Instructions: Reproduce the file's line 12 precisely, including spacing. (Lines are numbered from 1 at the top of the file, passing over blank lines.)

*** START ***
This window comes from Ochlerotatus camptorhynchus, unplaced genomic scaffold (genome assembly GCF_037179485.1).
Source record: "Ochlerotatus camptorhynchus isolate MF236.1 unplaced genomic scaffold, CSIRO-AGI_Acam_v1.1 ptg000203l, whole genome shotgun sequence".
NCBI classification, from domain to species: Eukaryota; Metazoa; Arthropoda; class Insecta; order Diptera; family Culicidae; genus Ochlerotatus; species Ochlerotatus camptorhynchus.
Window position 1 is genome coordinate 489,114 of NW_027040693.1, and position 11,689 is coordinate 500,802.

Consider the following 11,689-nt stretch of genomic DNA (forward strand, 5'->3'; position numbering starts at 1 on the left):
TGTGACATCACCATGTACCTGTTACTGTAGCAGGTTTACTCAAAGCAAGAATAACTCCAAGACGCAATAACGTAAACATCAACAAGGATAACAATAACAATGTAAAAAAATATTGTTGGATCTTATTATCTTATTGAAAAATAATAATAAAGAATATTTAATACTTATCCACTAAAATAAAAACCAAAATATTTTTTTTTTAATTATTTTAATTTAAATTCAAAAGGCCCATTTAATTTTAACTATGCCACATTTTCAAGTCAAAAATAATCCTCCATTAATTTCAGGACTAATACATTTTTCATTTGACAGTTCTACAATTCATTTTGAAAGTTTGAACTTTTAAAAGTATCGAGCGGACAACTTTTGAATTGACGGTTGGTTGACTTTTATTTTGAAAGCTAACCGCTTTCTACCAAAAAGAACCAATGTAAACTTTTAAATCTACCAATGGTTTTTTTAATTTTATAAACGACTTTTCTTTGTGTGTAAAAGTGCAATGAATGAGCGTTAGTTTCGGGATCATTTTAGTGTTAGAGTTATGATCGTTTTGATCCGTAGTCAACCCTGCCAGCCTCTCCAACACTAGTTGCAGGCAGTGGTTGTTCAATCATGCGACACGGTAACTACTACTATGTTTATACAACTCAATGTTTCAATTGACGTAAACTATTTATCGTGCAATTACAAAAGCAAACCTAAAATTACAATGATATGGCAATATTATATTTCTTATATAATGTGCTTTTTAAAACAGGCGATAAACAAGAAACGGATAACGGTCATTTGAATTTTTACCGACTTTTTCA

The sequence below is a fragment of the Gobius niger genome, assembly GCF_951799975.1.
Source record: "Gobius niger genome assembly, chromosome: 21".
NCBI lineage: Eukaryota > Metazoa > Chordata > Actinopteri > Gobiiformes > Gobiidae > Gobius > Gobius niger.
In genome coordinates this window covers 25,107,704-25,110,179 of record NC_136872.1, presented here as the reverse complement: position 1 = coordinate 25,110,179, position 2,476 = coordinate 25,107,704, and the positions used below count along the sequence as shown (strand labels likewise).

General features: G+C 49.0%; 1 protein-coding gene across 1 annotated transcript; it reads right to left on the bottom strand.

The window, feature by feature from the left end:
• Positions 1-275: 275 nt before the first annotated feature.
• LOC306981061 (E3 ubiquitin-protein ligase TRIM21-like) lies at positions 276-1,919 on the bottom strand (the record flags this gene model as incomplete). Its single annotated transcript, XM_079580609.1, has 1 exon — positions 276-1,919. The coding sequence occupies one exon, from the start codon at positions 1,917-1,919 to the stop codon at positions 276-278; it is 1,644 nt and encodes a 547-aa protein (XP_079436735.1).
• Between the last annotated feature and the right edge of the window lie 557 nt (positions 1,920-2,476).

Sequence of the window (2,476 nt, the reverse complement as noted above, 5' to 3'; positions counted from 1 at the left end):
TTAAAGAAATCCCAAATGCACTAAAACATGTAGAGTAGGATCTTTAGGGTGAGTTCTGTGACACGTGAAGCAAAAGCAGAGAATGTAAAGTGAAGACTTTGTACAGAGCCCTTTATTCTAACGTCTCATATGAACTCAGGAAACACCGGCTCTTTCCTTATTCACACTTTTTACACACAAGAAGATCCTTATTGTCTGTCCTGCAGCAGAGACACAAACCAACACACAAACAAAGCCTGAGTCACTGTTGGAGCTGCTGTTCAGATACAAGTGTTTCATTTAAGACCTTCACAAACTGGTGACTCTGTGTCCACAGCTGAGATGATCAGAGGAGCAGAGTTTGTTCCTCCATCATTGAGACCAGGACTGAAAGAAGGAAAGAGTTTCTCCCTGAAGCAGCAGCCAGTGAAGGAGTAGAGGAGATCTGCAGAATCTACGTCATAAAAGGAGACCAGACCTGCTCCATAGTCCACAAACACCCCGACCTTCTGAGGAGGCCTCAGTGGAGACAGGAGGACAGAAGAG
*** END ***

The window, feature by feature from the left end: